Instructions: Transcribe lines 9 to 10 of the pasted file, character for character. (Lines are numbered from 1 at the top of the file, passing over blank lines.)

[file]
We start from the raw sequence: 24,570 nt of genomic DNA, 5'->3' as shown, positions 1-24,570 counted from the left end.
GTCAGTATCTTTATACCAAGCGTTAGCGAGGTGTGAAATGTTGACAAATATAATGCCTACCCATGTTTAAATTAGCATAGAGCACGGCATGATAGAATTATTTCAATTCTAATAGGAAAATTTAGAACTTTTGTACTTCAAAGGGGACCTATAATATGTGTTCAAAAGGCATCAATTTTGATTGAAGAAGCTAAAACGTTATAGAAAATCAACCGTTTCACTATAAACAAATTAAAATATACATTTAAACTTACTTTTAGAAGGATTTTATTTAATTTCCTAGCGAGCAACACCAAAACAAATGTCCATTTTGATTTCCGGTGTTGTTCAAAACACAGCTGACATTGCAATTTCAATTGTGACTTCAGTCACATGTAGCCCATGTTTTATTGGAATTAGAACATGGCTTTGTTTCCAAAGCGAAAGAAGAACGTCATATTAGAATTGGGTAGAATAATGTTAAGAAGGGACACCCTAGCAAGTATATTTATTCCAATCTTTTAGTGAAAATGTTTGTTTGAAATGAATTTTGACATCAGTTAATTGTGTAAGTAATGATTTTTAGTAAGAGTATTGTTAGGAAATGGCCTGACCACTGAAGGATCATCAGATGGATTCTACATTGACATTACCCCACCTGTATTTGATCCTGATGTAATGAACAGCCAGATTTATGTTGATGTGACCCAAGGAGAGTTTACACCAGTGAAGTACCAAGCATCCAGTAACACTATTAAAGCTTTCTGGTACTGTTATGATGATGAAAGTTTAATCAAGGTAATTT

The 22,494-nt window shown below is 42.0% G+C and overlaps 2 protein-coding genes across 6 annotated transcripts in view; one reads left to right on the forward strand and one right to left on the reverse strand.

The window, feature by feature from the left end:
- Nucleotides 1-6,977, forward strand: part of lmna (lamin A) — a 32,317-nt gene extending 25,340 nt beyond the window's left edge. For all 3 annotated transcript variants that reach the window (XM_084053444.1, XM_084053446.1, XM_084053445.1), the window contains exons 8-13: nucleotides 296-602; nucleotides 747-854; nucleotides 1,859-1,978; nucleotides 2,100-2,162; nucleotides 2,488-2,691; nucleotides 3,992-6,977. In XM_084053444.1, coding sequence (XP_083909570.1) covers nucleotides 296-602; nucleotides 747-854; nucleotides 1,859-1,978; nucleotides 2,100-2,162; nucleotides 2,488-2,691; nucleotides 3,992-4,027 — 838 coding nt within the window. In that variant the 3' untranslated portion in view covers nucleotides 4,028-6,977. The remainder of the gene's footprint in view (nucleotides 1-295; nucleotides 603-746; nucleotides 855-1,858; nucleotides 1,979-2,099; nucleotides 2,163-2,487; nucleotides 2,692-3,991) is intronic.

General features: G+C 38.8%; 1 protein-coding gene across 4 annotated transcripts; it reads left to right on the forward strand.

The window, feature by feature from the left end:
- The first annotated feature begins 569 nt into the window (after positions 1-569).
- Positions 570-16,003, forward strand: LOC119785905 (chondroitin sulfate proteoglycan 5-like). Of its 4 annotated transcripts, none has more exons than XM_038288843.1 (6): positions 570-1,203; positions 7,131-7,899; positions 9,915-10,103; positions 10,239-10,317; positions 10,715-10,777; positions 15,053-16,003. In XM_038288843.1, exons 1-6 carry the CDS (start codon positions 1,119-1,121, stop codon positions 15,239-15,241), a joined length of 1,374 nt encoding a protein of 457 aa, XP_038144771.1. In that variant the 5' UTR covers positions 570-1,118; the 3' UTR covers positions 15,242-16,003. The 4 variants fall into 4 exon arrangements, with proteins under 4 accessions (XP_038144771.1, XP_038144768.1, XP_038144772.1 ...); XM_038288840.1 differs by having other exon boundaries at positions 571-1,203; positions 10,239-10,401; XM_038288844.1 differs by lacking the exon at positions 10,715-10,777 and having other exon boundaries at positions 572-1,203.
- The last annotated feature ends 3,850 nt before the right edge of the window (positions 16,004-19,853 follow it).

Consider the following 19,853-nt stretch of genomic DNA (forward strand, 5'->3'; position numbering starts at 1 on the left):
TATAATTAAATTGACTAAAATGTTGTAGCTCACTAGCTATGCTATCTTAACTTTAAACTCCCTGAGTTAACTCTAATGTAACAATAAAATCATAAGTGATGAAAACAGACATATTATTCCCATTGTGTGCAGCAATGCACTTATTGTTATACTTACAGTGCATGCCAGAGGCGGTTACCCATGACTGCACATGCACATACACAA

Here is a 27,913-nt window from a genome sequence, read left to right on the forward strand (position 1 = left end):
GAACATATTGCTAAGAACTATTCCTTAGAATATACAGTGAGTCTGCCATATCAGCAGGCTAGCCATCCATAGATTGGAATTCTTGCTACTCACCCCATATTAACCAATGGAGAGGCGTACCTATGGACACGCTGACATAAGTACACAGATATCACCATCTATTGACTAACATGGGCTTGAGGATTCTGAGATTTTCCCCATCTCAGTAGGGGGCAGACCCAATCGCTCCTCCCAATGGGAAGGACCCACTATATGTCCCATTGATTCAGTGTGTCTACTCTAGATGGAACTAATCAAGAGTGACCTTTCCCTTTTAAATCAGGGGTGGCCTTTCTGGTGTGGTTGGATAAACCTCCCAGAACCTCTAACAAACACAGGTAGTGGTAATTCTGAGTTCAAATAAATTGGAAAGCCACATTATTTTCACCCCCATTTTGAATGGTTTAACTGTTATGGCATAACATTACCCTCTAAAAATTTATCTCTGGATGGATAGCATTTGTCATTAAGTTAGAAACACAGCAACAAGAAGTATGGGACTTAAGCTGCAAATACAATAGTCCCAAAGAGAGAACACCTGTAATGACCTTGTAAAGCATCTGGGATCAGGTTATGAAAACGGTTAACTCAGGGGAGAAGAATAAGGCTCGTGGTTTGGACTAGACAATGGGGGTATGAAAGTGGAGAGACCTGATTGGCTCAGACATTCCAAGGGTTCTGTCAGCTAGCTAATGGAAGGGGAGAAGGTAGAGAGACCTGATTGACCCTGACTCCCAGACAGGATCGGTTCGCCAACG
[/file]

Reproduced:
- Positions 570-16,003, forward strand: LOC119785905 (chondroitin sulfate proteoglycan 5-like). Of its 4 annotated transcripts, none has more exons than XM_038288843.1 (6): positions 570-1,203; positions 7,131-7,899; positions 9,915-10,103; positions 10,239-10,317; positions 10,715-10,777; positions 15,053-16,003. In XM_038288843.1, exons 1-6 carry the CDS (start codon positions 1,119-1,121, stop codon positions 15,239-15,241), a joined length of 1,374 nt encoding a protein of 457 aa, XP_038144771.1. In that variant the 5' UTR covers positions 570-1,118; the 3' UTR covers positions 15,242-16,003. The 4 variants fall into 4 exon arrangements, with proteins under 4 accessions (XP_038144771.1, XP_038144768.1, XP_038144772.1 ...); XM_038288840.1 differs by having other exon boundaries at positions 571-1,203; positions 10,239-10,401; XM_038288844.1 differs by lacking the exon at positions 10,715-10,777 and having other exon boundaries at positions 572-1,203.
- The last annotated feature ends 3,850 nt before the right edge of the window (positions 16,004-19,853 follow it).